Ducit terror attack: why Kinoti is pursuing banks

The Director of Criminal Investigations George Kinoti is considering charges against officials from five banks including individuals placed at crucial departments, whom he believes could have prevented suspicious transactions by terrorists if they acted professionally.

The Anti-Terror Police Unit is focusing its attention on the Central Bank of Kenya, the Financial Reporting Center, Diamond Trust Bank and Safaricom over the Dusit attack on January 15 that claimed 21 lives.

The specific charges will be determined by the evidence and culpability at each institution, police investigating officers said.

“We will go for each and every person from the banking sector to the mobile money transfer networks that were lax in their work,” Kinoti told the Star yesterday.

He did not state how soon the arrests would be made and charges filed, though highly placed sources said the investigations were complete and the files have been forwarded to the Director of Public Prosecutions Noordin Haji for approval.

The transactions were made at DTB Eastleigh branch. Branch manager Sophia Mbogo has already been arrested by the Antiterror Police Unit after she failed to report suspicious transactions after Nur withdrew the cash.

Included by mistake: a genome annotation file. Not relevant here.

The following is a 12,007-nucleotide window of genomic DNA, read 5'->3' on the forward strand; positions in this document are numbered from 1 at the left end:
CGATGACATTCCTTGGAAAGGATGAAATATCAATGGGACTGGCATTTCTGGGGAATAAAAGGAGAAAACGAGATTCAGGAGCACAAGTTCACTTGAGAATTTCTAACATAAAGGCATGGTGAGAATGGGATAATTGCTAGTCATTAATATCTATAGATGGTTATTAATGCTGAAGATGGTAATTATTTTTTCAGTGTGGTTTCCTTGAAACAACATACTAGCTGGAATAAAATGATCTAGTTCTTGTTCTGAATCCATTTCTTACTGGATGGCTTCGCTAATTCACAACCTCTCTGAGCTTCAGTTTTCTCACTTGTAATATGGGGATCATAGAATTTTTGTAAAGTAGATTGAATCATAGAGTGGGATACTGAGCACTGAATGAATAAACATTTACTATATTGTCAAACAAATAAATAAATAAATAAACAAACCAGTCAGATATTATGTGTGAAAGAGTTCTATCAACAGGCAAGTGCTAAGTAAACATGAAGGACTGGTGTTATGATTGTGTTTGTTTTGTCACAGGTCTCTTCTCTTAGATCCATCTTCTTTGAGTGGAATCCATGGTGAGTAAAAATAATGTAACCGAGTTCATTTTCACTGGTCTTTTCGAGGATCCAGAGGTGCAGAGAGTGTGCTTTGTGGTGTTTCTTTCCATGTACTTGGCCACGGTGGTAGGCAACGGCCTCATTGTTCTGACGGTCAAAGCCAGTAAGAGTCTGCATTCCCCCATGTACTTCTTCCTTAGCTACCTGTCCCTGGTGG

DCI believes the money transfer systems and the banks run between them failed to raise sufficient alarm over the funds suspected to have financed the terror attack.

Kenya’s world-famous mobile money is powered by mobile money networks, banks and hundreds of thousands of agents all around the country.

Know-Your-Customer prudential guidelines are supposed to be employed at every stage by every link in the chain.

The Central Bank supervises banks through its supervision department while the Financial Reporting Centre is mandated to look into suspicious transactions following notification by the banks.

Law enforcement agencies are trying to unravel the money movement system to prevent similar transactions in the future.

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